My house doesn’t have much history. It was built in 2002 and I’m the only person ever to have lived there. Of course the land it was built on has a history – everywhere does, but there’s nothing in the house itself except what I have brought to it.
Not so for my friend Claire Davis, whose Bow home announces its distinguished history proudly in the blue plaque by the front door. For this tall 19th century terraced house played an important role in women’s history. The early twentieth century East End of London was a hub of feminist activity, including a suffragette shop at Bromley-by-Bow, and a working women’s hostel on the Old Ford Road. But it was in Claire’s very house where, in 1914, Sylvia Pankhurst and her friend Nora Lyle-Smyth set up one of the most forward-looking and practical initiatives of them all, the East London Toy Factory and Babies’ Nursery.
I’ve been a frequent visitor to the house since the late 1990s when Claire and her husband Frank bought it, and I’ve always assumed that the attractive brick building in the back garden was purpose-built for the toy factory. Not so, Claire tells me: the building was already there when Sylvia and Nora found the house. ‘It was quite common then to have small-scale factories in domestic settings.’ Of course the building made the premises perfect for Pankhurst’s plan. What made the factory special was that it included a workplace nursery, the first place to do so, some sources say. Sylvia Pankhurst’s feminism was of the sort which recognised the realities faced by working-class women, especially in wartime conditions.
The toys they made were high-end dolls and wooden and stuffed toys, sold to outlets such as Selfridge’s. The factory closed in 1934 when such luxury toys became too expensive to produce and not economically viable.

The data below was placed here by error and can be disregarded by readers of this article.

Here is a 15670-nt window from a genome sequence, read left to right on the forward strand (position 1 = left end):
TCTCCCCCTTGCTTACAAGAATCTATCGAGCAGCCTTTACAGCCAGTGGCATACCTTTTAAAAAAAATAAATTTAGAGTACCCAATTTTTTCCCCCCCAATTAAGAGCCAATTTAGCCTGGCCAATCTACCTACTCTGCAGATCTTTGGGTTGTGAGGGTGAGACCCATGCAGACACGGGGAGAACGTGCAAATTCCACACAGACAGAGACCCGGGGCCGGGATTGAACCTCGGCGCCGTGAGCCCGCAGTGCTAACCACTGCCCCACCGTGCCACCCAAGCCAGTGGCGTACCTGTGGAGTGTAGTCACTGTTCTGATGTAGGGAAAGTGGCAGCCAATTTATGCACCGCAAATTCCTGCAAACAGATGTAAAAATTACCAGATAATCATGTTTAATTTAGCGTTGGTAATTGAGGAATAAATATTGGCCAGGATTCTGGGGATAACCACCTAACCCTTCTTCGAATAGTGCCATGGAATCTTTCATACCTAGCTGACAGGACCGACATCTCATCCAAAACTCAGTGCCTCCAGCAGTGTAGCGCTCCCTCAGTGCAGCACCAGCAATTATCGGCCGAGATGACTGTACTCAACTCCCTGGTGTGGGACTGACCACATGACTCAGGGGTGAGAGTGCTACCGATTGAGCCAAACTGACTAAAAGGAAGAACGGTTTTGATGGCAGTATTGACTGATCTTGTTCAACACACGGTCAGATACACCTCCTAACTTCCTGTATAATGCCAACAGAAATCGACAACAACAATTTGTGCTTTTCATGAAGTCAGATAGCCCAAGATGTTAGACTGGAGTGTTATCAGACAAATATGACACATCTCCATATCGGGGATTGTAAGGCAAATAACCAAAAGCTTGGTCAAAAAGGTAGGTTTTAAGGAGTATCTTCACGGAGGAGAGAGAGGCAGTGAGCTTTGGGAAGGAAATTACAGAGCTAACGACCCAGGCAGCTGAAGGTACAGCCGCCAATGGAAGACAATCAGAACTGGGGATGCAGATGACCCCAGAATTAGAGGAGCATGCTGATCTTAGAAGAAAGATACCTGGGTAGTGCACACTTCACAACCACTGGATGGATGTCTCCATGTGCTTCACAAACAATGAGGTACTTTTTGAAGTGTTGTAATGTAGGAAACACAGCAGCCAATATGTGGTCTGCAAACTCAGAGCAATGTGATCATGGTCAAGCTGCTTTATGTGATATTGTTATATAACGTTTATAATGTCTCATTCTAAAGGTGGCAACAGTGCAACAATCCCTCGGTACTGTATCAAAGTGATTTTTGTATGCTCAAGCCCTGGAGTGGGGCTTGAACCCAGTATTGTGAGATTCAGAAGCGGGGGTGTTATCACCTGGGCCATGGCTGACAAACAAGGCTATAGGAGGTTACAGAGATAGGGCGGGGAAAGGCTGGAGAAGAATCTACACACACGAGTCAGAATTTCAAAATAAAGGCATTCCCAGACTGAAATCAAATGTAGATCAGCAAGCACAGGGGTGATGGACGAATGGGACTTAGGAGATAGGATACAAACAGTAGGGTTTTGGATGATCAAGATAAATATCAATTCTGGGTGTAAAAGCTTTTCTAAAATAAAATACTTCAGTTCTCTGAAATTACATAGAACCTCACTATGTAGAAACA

|women at work in the factory|
But you can find this out in a book or online. What I was really interested in what it feels like to live, and bring up four daughters, in a house with such a feminist history. Claire says she was always aware of the toy factory, because of the blue plaque. Local history walks often include a visit to the house, especially recently when interest in the suffrage movement has blossomed. I wondered if Claire’s own professional life, which has included supporting women through early parenthood, was directly influenced by the house, but she says it’s more of a happy coincidence. ‘Women are not always given choices,’ she explains, ‘and it’s empowering for them to be able to share information with other women.’
|the toy factory in the garden|
Happy coincidence or not, I think Sylvia Pankhurst would have approved. A couple more coincidences – Claire and her youngest daughter Agnes travelled to Ethiopia some years ago, to visit a friend. Ethiopia is, of course, where Sylvia retired to, and she is buried there. Claire and Agnes visited her grave. And I, browsing through a 1918 art magazine, found an advertisement for a painter/supervisor in the very factory I knew so well. Naturally I sent it to Claire and it’s framed and displayed in the hall, which makes me happy every time I visit.
I suppose we all add little bits of history to the places we go to, whether there’s a blue plaque or not.
|My own small addition to the house's history|